Valve Magazine


Last updateFri, 09 Oct 2015 2pm

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Coatings can Make a Difference in Wastewater

15 sum wastewater introIn Episode 23 of the Discovery Channel’s “Dirty Jobs,” Mike Rowe had the task of pulling a submersible wastewater pump from a lift station for inspection and cleaning. His exposure to fumes, sewage and sludge while accomplishing this task undeniably demonstrated the need to reduce maintenance and repair in the wastewater industry wherever possible. The images conveyed showed how messy wastewater equipment can get and why costly downtime occurs in this industry.


Understanding and Selecting Valve Flanges, Pt. I: Design and Standards

14 fall flanges introFrom time to time, we are re-posting particularly well-received articles that have previously run on so that those who might have missed them will be able to catch up on the best of the best. This article, Understanding and Selecting Valve Flanges, Pt. I: Design and Standards, was Number 2 on our Top Ten online Stories of 2014 and initially ran on November 14, 2014.

Because flanges allow the assembly and maintenance of system components without the need for cutting and welding pipe, they play an important role in piping systems. However, the structural integrity and leak tightness of waterworks piping systems are only as strong as the weakest element, which often is the flange connection between various valves and fittings. Yet because piping systems are subject to many types of loads and are constructed of a variety of materials, understanding and predicting the rating and performance of those flange connections is difficult. This is further complicated by the fact that different sealing mechanisms such as gaskets, O-rings and mechanical seals can significantly affect the performance of the connections. As far as ratings, ASME B16.1 lists pressure ratings for Class 125 flanges from 50 to 200 psig depending on size, material and temperature.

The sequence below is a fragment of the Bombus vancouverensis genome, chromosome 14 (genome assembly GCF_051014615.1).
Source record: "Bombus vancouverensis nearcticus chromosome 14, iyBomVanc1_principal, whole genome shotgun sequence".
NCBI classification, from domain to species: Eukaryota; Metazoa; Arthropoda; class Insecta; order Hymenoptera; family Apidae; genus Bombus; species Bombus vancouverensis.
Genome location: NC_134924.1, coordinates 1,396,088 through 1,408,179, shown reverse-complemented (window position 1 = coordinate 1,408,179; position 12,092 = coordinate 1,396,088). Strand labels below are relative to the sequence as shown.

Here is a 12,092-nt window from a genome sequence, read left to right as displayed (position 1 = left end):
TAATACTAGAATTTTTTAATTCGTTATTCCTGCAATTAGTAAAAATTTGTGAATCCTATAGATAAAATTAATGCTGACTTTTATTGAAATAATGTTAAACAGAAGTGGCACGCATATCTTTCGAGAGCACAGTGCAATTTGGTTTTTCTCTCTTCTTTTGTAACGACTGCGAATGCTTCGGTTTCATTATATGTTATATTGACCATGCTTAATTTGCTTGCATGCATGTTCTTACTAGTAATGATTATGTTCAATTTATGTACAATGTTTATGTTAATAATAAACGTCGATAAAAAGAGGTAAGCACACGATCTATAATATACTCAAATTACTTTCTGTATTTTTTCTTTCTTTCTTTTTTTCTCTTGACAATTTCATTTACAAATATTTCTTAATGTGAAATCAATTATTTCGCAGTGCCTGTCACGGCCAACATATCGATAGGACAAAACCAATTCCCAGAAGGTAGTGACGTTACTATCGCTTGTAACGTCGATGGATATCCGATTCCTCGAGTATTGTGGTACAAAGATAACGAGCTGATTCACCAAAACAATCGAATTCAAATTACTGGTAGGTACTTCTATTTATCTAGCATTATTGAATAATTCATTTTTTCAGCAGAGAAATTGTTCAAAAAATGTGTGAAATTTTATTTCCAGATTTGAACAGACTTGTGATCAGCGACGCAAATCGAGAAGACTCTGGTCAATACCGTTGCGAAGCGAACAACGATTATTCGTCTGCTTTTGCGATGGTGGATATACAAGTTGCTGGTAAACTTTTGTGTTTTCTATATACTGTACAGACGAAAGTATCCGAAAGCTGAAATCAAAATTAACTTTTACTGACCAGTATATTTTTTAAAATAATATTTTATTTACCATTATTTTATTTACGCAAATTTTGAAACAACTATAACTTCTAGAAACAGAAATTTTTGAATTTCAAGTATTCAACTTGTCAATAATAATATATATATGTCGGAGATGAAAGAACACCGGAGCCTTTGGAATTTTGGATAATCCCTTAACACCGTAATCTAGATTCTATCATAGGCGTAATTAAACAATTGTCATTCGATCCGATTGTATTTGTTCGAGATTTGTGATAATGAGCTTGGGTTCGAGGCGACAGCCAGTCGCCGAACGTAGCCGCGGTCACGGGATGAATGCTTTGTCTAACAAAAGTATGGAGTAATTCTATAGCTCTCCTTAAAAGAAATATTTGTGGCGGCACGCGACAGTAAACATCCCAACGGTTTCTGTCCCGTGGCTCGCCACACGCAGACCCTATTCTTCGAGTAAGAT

The Current State of R&D in the Valve Industry

15 sum rand 1As valve end-user industries become more complex and demanding, manufacturers and suppliers must develop and find better, more efficient products to do the work. For that reason, resources are increasingly allocated to the research and development (R&D) teams that can create the technologies needed.


Additive Manufacturing: Will It Change the Valve Industry?

15 spr additive 1Additive manufacturing (AM), also called 3D printing, is likely to transform the production of physical goods, including valves and actuators, in the same way the Internet drastically changed the information business model. It is now possible through AM to manufacture goods at locations where they are needed rather than where labor costs are lowest. That kind of model could change the concept of “just-in-time delivery” to “just-in-time manufacture where it is needed.”


Turning Back the Tides of a Truly Super Storm

15 spr sandy 1Superstorm Sandy made landfall Oct. 29, 2012 on the eastern seaboard of the United States, resulting in unprecedented flooding in the New York City metropolitan area. Flood levels zoomed past the previous record of 10 feet in the southern portion of Manhattan to reach 14 feet, and wave heights in New York Harbor were measured as high as 32 feet.


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Valve Magazine Digital Edition

Valve Magazine Summer 2015Inside the Summer 2015 issue…

• Critical Service
• Effects of Flashing/Cavitation
• Coatings and Wastewater Apps
• The Latest in R&D